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True Religion Apparel Inc. is looking to up its glam quotient and showcase the label’s growing assortment of sportswear when it unveils its latest advertising campaign this spring.

This story first appeared in the December 10, 2009 issue of WWD. Subscribe Today.

In a first for the Vernon, Calif.-based company, it has doubled up on the high-wattage-model front to feature both sexes. Sports Illustrated Swimsuit Issue regular Tori Praver and men’s fashion face Gabriel Aubry appear together in a black-and-white campaign shot by Nino Muñoz at Milk Studios in Los Angeles.

Jeff Lubell, chairman and chief executive officer, believes the campaign will make a statement about the brand’s progression from a strictly hippie-inspired aesthetic to a more refined and upscale look.

“It is a lot more glam, more glitz, but not moving away too far from our roots,” said Lubell.

According to Lubell, Praver and Aubry have a look that bridges the brand’s original Western carefree image with the more refined direction it’s currently taking.

“They both had that hippie, bohemian-chic look that I look for in choosing high-fashion models,” he said. “At the same time, they also gave me the glamorous side of the business.”

A key aspect of the new campaign will be to draw attention to the company’s nondenim offerings. Achieving a better balance between denim and sportswear has been a management goal for several years and is seen as a key driver of the company’s growth, and Lubell believes the effort is gaining momentum.

“We have a more glamorous type of sportswear product evolving into our collections as we try to attain a 50-50 mix from denim to nondenim,” said Lubell.

“Through the third quarter, our mix in our own stores is 74 percent denim and 26 percent nondenim,” said Lubell. “So we’re at a 26 percentage already, and it’s now growing toward the 45 to 50 percent mark.”

Lubell said the company has made significant progress expanding its product assortment over the last year. During last year’s campaign shoot featuring Gisele Bündchen, Lubell said the stylist brought other items to the shoot for her to wear. Those items, like a leather vest, turned out to be in demand and drove home in Lubell’s mind the necessity for True Religion to meet those desires.

“The response from the retailers and consumers was, ‘Where can I get that?’ ” he said.

The company’s push into sportswear has also come at an opportune time, according to Lubell. Retailers sought to weather the downturn by eliminating inventories, winnowing product assortments and generally playing it safe on styles. Many were also forced to lower their average price points, and are now looking to make up that difference in volume.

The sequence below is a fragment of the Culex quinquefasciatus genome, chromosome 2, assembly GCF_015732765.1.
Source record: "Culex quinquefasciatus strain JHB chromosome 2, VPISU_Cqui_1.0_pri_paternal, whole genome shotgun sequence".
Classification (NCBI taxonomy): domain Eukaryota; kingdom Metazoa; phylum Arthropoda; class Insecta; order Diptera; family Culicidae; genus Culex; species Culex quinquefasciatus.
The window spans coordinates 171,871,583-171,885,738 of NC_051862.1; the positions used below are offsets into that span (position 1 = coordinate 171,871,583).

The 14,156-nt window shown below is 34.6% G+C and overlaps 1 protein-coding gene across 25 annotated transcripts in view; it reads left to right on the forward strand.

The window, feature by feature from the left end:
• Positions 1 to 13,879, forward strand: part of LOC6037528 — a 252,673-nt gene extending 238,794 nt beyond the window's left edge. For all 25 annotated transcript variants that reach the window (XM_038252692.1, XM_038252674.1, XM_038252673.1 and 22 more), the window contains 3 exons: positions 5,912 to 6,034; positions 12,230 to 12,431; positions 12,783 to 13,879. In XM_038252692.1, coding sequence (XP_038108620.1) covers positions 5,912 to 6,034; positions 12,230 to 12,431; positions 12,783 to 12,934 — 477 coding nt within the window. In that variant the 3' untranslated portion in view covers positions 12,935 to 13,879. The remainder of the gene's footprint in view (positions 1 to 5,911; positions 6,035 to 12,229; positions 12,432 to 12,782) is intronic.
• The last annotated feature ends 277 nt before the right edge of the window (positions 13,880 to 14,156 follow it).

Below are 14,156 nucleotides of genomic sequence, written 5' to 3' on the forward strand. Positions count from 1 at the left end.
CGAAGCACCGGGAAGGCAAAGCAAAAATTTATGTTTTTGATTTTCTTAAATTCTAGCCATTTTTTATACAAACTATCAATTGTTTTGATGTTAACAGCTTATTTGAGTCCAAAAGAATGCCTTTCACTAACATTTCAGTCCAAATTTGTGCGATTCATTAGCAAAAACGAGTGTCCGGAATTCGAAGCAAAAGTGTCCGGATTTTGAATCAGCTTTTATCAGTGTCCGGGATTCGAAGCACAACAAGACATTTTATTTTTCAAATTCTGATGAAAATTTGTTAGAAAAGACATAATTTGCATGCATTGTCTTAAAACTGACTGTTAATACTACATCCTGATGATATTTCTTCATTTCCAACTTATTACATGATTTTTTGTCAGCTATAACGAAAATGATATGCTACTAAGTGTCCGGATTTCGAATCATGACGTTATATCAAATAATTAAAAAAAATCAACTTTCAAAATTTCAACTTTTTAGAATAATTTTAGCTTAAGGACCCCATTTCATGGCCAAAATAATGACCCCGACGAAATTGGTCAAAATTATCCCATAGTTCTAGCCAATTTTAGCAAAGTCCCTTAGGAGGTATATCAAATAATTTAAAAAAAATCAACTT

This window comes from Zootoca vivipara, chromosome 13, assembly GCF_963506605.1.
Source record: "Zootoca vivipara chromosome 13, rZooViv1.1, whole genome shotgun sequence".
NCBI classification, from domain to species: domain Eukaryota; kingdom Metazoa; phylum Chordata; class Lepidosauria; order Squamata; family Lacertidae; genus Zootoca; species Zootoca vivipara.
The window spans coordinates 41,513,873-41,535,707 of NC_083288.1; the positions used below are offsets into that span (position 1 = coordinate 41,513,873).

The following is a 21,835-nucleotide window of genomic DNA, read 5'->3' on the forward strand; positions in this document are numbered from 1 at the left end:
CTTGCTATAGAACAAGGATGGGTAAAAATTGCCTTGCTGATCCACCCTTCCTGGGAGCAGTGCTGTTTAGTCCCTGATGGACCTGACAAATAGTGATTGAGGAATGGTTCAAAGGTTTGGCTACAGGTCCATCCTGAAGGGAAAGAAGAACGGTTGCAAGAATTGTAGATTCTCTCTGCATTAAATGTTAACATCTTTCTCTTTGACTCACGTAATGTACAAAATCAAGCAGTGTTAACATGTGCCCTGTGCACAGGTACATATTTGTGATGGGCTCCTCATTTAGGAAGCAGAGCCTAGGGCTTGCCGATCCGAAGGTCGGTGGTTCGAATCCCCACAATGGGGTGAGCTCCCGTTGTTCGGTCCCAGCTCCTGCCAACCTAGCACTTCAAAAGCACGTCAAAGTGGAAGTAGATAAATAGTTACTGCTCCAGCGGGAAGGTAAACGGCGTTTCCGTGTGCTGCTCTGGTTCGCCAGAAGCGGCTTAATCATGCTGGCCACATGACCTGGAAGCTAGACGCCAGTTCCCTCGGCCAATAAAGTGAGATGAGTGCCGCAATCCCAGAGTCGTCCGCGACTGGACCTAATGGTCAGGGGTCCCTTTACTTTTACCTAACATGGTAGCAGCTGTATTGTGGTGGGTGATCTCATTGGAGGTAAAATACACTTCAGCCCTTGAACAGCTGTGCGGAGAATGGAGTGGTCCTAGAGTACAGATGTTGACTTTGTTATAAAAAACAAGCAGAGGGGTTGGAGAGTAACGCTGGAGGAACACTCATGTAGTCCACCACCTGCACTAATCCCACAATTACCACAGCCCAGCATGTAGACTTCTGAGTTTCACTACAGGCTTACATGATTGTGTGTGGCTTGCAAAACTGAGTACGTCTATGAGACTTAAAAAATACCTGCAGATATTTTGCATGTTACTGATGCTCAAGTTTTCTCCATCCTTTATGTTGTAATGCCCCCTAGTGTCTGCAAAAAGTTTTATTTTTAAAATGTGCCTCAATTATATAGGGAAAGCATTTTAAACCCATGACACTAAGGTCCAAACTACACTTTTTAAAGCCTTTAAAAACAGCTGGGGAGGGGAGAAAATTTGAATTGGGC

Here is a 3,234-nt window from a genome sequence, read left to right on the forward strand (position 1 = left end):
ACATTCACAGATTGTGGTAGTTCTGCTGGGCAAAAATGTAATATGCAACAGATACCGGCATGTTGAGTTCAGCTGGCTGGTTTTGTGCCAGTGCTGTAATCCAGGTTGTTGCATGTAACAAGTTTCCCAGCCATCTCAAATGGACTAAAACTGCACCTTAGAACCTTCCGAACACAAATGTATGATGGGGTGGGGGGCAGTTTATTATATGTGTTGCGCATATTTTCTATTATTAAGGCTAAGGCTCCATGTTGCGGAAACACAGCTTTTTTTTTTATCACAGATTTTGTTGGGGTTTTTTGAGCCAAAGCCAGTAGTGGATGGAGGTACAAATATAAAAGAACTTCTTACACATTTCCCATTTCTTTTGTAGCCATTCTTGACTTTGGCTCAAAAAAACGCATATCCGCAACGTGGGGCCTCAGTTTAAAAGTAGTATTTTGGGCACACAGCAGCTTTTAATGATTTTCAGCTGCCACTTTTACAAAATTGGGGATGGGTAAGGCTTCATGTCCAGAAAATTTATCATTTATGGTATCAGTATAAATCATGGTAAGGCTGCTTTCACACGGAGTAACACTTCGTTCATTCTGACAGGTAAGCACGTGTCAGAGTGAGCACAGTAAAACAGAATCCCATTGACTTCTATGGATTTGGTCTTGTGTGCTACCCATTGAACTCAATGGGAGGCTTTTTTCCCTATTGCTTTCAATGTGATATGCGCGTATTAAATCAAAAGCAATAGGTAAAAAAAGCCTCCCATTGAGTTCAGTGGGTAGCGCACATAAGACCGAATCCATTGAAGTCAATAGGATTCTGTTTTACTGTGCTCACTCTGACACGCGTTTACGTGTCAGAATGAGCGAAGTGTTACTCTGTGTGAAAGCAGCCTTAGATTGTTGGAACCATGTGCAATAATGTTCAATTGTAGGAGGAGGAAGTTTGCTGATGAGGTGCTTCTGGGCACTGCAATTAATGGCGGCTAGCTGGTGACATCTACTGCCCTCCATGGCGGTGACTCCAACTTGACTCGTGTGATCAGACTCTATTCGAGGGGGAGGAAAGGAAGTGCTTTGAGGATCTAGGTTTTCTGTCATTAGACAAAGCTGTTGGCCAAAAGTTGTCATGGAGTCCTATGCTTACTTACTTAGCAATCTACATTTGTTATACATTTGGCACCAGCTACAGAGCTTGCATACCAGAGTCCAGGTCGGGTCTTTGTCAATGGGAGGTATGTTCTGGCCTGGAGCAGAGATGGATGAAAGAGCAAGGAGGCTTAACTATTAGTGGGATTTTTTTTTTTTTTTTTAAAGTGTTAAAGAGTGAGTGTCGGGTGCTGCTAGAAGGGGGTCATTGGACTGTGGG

“[Retailers] are feeling the impact of their lean inventory and recessionary price structures,” he said.

Lubell believes retailers are now hungry for the next trendsetting product, but, given continued weakness in consumer spending and the weakness of the U.S. dollar, don’t have the ability to pay the premium for imported product. True Religion’s sportswear, however, is manufactured domestically.

“It’s very hard for retailers today to buy what they want,” he said. “It becomes too expensive to import into the U.S. We saw an opportunity to manufacture Italian-type product domestically and to be at an affordable price.”

Lubell did not disclose the cost of the campaign, but the company has increasingly committed more resources to advertising and marketing to support a frenzy of branded store openings over the last several years. According to the company’s annual filing with the Securities and Exchange Commission for 2008, the label spent $2.1 million on its spring and fall print campaigns in the U.S. For the full year, advertising costs came in at $3.9 million. In comparison, the company spent only $1.2 million on advertising in 2007.

Results for the third quarter, which ended Sept. 30, showed the company to be on solid footing as it heads into the end of the year and the spring season. Earnings for the first nine months of the year improved 3.3 percent to $32.7 million, or $1.35 a share, compared with earnings of $31.7 million, or $1.31 a share, in the same period a year ago. Sales rose 10.7 percent to $218.2 million from $197 million, prompting management to up its guidance for the year and target sales of between $295 million and $300 million for the year.

The greatest opportunity for expanding the sportswear offer likely exists in the company’s own store environments. True Religion’s direct-to-consumer segment has been fueling the company’s fortunes while it grapples with sharply declining sales to department and boutique stores. During the third quarter, branded store and online sales spiked 51.9 percent to $32.6 million, compared with $21.5 million a year ago. The pace of store openings is likely to help move the denim-to-nondenim needle rapidly. An additional seven branded stores were opened during the quarter for a total of 66, compared with 36 last year. Management anticipates having 70 stores by the end of the year.

The branded store environment allows the company to fetch higher prices on its goods. For example, the average selling price for women’s jeans was $253 for the quarter, while men’s came in at $273, representing a double-digit increase for both.